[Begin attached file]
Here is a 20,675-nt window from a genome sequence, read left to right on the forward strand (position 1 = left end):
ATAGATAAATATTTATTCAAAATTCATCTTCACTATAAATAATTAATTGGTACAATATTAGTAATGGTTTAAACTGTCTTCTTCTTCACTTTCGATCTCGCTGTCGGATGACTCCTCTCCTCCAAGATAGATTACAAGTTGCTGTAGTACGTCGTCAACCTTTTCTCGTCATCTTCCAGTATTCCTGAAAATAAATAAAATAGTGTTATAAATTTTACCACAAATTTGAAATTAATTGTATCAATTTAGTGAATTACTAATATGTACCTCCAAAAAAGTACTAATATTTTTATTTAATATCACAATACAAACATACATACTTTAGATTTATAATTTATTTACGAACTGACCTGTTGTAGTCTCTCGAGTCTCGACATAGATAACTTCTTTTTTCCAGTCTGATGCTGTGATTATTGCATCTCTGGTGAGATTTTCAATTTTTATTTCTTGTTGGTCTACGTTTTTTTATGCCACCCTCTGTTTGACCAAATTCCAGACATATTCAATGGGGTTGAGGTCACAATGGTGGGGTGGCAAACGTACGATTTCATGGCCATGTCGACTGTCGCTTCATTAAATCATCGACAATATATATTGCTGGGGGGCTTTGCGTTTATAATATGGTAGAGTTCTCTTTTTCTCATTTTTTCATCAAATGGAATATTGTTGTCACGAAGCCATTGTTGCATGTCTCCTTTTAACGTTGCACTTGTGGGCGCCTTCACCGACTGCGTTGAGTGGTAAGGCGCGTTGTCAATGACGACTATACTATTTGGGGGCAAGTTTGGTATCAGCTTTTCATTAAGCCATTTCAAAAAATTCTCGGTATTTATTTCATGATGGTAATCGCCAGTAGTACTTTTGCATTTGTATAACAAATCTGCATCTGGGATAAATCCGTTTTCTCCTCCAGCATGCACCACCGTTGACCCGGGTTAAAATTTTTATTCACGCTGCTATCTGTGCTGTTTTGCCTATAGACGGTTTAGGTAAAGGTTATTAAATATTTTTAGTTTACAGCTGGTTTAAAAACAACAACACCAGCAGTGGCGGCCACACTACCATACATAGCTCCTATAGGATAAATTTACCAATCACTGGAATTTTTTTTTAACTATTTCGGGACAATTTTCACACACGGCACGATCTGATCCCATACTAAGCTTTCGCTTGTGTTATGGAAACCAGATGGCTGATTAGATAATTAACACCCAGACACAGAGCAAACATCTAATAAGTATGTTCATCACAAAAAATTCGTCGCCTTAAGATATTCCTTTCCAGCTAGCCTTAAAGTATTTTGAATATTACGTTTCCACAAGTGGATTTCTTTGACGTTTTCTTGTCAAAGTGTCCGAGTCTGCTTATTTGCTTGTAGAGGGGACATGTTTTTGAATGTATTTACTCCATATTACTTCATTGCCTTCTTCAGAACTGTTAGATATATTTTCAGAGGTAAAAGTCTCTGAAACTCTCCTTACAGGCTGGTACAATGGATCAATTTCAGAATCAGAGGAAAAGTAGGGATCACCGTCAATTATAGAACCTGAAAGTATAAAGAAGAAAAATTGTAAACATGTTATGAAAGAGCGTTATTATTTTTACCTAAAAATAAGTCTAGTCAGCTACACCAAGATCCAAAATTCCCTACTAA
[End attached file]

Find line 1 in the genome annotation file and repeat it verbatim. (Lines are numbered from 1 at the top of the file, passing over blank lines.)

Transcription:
Here is a 20,675-nt window from a genome sequence, read left to right on the forward strand (position 1 = left end):